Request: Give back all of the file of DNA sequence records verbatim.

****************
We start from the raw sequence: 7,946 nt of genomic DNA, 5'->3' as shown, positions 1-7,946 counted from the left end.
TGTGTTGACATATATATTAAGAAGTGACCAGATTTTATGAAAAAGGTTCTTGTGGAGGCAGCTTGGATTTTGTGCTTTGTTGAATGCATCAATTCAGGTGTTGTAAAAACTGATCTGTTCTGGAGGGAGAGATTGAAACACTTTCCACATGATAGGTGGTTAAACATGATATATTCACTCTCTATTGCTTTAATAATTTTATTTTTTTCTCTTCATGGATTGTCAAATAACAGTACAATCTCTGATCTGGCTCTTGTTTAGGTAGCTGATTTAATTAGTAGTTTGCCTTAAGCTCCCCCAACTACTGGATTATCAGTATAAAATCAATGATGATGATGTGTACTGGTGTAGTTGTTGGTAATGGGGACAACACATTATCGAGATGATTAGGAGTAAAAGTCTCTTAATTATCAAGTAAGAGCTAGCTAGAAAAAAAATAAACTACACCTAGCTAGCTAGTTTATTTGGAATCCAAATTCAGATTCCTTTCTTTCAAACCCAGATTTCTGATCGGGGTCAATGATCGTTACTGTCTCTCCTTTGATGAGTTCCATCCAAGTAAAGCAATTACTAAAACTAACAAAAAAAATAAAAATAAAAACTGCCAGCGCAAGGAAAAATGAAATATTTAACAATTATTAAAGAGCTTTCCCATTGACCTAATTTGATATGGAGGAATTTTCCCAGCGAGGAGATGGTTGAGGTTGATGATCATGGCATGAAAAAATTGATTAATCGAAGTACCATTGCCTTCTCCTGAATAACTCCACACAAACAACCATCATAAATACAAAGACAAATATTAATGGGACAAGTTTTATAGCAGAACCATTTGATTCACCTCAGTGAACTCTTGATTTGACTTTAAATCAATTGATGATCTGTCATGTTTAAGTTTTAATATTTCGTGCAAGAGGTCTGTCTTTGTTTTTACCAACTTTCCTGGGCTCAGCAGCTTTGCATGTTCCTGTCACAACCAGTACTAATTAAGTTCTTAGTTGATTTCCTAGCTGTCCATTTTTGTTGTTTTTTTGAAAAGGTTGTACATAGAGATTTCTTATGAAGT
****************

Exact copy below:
We start from the raw sequence: 7,946 nt of genomic DNA, 5'->3' as shown, positions 1-7,946 counted from the left end.
TGTGTTGACATATATATTAAGAAGTGACCAGATTTTATGAAAAAGGTTCTTGTGGAGGCAGCTTGGATTTTGTGCTTTGTTGAATGCATCAATTCAGGTGTTGTAAAAACTGATCTGTTCTGGAGGGAGAGATTGAAACACTTTCCACATGATAGGTGGTTAAACATGATATATTCACTCTCTATTGCTTTAATAATTTTATTTTTTTCTCTTCATGGATTGTCAAATAACAGTACAATCTCTGATCTGGCTCTTGTTTAGGTAGCTGATTTAATTAGTAGTTTGCCTTAAGCTCCCCCAACTACTGGATTATCAGTATAAAATCAATGATGATGATGTGTACTGGTGTAGTTGTTGGTAATGGGGACAACACATTATCGAGATGATTAGGAGTAAAAGTCTCTTAATTATCAAGTAAGAGCTAGCTAGAAAAAAAATAAACTACACCTAGCTAGCTAGTTTATTTGGAATCCAAATTCAGATTCCTTTCTTTCAAACCCAGATTTCTGATCGGGGTCAATGATCGTTACTGTCTCTCCTTTGATGAGTTCCATCCAAGTAAAGCAATTACTAAAACTAACAAAAAAAATAAAAATAAAAACTGCCAGCGCAAGGAAAAATGAAATATTTAACAATTATTAAAGAGCTTTCCCATTGACCTAATTTGATATGGAGGAATTTTCCCAGCGAGGAGATGGTTGAGGTTGATGATCATGGCATGAAAAAATTGATTAATCGAAGTACCATTGCCTTCTCCTGAATAACTCCACACAAACAACCATCATAAATACAAAGACAAATATTAATGGGACAAGTTTTATAGCAGAACCATTTGATTCACCTCAGTGAACTCTTGATTTGACTTTAAATCAATTGATGATCTGTCATGTTTAAGTTTTAATATTTCGTGCAAGAGGTCTGTCTTTGTTTTTACCAACTTTCCTGGGCTCAGCAGCTTTGCATGTTCCTGTCACAACCAGTACTAATTAAGTTCTTAGTTGATTTCCTAGCTGTCCATTTTTGTTGTTTTTTTGAAAAGGTTGTACATAGAGATTTCTTATGAAGT